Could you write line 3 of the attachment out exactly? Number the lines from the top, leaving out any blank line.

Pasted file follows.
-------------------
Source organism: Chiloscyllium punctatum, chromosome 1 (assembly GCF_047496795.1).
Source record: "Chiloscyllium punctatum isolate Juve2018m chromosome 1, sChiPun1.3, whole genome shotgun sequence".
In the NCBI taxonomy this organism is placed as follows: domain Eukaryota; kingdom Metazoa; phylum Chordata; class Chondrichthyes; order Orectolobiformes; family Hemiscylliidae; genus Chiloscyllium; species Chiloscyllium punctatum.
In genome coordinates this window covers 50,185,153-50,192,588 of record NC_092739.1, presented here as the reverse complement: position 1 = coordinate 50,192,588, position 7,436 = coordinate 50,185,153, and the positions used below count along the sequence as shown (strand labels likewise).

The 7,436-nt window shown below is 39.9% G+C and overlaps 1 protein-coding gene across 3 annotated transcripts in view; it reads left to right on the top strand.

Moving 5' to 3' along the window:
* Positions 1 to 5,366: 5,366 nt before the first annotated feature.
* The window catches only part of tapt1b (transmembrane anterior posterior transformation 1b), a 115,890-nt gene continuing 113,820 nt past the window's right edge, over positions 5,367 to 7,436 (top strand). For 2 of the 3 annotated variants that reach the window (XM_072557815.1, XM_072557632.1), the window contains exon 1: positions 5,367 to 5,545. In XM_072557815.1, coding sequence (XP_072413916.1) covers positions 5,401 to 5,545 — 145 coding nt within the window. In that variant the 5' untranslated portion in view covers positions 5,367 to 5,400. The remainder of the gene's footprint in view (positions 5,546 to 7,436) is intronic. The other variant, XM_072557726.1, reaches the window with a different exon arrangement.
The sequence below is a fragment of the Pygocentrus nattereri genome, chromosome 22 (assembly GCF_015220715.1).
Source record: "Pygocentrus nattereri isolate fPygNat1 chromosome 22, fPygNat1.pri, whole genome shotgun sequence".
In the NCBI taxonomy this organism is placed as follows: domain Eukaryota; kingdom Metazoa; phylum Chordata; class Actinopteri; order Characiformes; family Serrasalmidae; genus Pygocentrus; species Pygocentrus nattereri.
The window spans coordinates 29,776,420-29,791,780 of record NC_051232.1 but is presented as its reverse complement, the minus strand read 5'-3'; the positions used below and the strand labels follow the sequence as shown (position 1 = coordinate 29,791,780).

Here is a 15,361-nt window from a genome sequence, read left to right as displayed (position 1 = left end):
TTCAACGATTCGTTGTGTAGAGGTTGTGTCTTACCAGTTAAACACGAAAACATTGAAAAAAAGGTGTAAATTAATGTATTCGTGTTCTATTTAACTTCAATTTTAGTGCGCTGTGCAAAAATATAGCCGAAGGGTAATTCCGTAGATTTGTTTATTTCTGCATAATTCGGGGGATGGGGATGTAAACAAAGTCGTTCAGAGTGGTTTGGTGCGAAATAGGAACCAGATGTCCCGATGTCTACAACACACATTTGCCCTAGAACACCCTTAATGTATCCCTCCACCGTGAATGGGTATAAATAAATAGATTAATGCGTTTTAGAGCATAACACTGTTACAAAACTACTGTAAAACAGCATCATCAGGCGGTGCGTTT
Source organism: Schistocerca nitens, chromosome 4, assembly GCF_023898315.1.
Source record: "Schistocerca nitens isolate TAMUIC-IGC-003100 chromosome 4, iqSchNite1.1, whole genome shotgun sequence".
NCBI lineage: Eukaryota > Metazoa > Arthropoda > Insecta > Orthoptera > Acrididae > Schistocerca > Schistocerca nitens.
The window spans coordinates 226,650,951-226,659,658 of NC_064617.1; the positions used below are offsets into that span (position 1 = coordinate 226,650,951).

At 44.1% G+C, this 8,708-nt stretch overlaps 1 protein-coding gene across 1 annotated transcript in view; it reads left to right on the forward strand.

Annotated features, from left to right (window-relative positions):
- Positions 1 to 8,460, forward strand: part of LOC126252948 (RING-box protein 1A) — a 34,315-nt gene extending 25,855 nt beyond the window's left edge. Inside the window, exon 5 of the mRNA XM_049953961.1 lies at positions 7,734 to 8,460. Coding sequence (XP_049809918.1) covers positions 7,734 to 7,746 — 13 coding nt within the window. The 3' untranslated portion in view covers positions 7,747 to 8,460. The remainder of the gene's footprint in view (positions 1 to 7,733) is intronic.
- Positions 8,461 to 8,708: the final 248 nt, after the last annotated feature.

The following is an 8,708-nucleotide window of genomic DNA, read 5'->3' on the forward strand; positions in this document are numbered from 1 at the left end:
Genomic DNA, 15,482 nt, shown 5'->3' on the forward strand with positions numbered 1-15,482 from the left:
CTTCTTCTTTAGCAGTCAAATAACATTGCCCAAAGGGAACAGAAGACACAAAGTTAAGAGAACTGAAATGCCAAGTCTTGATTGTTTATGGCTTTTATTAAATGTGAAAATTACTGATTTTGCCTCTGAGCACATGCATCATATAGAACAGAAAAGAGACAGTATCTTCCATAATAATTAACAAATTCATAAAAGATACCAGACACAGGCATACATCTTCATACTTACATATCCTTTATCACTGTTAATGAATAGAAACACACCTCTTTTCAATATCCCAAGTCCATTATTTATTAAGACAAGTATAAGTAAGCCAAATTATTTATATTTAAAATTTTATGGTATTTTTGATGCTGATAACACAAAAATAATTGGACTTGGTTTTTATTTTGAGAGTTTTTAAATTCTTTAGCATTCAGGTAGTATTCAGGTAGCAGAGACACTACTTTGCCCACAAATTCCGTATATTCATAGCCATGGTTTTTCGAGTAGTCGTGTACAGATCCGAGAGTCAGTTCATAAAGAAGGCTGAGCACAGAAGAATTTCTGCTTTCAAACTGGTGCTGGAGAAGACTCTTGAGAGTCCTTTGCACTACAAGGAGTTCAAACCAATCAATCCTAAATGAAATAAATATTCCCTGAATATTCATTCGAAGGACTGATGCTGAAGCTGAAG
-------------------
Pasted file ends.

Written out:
In the NCBI taxonomy this organism is placed as follows: domain Eukaryota; kingdom Metazoa; phylum Chordata; class Chondrichthyes; order Orectolobiformes; family Hemiscylliidae; genus Chiloscyllium; species Chiloscyllium punctatum.